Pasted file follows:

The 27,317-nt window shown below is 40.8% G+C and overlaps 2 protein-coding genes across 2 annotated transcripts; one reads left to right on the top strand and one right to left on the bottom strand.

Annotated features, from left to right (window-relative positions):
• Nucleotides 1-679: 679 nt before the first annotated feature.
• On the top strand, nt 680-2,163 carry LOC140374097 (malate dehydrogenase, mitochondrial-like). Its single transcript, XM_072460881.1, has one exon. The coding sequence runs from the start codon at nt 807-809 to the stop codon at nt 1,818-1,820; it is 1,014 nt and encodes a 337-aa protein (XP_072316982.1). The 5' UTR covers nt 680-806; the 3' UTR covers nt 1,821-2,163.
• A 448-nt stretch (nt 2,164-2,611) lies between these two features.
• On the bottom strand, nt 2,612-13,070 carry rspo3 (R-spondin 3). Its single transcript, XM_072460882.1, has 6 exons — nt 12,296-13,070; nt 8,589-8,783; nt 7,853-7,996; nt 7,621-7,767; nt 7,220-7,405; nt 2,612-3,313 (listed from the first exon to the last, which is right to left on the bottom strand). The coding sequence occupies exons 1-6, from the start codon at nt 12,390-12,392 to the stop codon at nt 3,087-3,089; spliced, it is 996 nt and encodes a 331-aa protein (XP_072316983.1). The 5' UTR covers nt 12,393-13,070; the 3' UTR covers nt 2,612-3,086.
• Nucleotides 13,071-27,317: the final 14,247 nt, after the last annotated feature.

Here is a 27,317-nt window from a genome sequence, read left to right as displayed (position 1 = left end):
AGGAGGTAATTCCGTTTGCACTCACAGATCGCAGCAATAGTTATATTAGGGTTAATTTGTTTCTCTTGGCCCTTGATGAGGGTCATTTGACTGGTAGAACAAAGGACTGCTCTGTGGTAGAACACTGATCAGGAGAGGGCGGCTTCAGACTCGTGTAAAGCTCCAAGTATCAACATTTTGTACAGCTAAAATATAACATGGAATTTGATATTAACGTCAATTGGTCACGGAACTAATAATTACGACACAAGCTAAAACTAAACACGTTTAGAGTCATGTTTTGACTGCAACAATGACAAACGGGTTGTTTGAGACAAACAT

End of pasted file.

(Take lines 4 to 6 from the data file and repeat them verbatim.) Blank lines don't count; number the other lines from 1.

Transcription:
• On the top strand, nt 680-2,163 carry LOC140374097 (malate dehydrogenase, mitochondrial-like). Its single transcript, XM_072460881.1, has one exon. The coding sequence runs from the start codon at nt 807-809 to the stop codon at nt 1,818-1,820; it is 1,014 nt and encodes a 337-aa protein (XP_072316982.1). The 5' UTR covers nt 680-806; the 3' UTR covers nt 1,821-2,163.
• A 448-nt stretch (nt 2,164-2,611) lies between these two features.
• On the bottom strand, nt 2,612-13,070 carry rspo3 (R-spondin 3). Its single transcript, XM_072460882.1, has 6 exons — nt 12,296-13,070; nt 8,589-8,783; nt 7,853-7,996; nt 7,621-7,767; nt 7,220-7,405; nt 2,612-3,313 (listed from the first exon to the last, which is right to left on the bottom strand). The coding sequence occupies exons 1-6, from the start codon at nt 12,390-12,392 to the stop codon at nt 3,087-3,089; spliced, it is 996 nt and encodes a 331-aa protein (XP_072316983.1). The 5' UTR covers nt 12,393-13,070; the 3' UTR covers nt 2,612-3,086.